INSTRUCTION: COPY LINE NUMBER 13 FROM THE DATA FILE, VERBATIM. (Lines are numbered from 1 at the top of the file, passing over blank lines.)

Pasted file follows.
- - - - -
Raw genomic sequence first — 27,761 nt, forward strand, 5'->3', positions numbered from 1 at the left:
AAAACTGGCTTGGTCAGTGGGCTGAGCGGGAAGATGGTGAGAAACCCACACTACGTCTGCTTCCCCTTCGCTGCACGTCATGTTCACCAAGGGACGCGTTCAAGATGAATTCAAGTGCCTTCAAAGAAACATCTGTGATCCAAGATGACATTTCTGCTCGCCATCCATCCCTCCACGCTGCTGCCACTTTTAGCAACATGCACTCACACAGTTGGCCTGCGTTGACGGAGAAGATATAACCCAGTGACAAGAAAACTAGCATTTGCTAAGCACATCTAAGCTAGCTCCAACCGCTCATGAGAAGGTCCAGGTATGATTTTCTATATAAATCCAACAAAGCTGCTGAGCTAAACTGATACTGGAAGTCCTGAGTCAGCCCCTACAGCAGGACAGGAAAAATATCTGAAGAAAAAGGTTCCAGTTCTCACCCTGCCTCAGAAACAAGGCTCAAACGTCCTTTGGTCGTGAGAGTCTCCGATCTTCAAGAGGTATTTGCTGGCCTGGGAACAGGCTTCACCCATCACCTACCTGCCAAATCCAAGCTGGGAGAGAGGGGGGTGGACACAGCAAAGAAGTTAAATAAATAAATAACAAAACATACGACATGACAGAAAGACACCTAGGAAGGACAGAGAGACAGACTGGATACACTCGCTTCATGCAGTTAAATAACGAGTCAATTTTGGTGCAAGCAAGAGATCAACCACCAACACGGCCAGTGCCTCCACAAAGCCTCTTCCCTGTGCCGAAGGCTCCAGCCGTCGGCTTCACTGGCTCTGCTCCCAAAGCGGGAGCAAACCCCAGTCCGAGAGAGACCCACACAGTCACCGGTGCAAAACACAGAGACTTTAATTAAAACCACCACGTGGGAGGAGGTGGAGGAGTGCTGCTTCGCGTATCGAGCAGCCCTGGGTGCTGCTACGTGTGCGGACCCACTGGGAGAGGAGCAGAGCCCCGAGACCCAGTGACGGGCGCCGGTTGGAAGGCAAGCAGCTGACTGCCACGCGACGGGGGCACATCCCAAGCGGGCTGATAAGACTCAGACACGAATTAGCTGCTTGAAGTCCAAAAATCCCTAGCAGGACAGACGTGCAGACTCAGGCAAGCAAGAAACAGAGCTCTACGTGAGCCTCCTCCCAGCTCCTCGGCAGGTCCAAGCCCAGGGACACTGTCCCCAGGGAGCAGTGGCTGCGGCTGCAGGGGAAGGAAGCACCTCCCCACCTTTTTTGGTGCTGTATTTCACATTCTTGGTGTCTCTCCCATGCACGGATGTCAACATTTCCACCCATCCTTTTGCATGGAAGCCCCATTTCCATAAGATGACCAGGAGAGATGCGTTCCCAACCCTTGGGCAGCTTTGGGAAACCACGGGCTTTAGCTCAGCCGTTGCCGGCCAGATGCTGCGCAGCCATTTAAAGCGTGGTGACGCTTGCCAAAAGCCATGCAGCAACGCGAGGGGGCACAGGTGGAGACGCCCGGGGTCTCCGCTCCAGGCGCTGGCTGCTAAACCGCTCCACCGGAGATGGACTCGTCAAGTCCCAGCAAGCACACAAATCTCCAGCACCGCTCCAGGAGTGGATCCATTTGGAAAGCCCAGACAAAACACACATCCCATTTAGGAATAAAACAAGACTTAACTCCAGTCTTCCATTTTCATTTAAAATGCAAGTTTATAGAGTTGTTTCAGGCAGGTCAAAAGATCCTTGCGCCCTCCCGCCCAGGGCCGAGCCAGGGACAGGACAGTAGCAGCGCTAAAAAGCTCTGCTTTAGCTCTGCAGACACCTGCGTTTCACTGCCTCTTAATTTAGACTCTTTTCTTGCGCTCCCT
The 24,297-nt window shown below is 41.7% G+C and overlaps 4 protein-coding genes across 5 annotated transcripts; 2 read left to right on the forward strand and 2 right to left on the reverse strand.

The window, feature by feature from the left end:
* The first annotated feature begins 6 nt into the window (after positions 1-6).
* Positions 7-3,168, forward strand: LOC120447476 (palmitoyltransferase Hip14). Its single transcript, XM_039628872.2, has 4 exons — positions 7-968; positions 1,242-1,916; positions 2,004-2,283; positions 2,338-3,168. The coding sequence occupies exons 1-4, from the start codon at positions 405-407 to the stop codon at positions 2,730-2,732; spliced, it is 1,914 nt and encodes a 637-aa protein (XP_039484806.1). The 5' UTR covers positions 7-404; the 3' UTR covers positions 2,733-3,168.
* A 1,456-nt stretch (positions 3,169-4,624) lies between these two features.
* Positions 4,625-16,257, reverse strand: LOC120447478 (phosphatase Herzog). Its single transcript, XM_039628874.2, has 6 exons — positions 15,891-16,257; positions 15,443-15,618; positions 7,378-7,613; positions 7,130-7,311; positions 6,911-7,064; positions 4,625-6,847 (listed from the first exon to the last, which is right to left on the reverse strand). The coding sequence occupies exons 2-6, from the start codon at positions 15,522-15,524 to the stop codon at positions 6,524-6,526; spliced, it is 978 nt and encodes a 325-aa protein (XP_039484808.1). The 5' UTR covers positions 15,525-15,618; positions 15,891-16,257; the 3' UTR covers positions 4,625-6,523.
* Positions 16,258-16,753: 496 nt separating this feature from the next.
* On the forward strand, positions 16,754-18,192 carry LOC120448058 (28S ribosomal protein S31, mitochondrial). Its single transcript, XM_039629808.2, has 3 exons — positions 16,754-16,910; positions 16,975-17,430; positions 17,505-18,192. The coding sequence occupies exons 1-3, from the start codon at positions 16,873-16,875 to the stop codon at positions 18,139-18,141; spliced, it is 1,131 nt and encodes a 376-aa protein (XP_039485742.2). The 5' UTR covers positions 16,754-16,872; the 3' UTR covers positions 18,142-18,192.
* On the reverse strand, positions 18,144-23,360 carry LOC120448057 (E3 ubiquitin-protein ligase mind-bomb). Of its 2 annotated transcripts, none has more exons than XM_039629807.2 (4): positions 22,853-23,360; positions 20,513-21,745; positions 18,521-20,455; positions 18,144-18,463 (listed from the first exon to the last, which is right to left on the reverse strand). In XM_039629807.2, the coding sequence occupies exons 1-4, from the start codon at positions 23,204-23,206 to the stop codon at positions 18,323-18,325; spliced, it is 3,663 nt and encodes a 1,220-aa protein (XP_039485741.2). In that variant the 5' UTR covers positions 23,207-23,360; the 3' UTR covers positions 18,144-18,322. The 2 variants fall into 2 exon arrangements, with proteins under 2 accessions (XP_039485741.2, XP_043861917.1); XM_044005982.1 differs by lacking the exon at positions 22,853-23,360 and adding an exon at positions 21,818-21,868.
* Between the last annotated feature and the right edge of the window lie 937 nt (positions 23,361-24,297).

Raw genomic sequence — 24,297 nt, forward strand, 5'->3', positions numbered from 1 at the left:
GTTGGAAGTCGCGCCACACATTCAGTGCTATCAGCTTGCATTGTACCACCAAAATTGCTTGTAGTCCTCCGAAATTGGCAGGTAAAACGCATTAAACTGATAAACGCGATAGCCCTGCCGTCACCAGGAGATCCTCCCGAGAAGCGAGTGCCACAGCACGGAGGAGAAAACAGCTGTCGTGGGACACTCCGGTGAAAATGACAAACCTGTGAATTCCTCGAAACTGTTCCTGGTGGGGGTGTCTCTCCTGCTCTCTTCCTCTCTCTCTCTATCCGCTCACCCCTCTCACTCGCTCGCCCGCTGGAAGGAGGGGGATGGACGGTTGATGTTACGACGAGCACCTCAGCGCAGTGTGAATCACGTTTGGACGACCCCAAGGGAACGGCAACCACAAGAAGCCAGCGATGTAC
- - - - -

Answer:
Raw genomic sequence — 24,297 nt, forward strand, 5'->3', positions numbered from 1 at the left: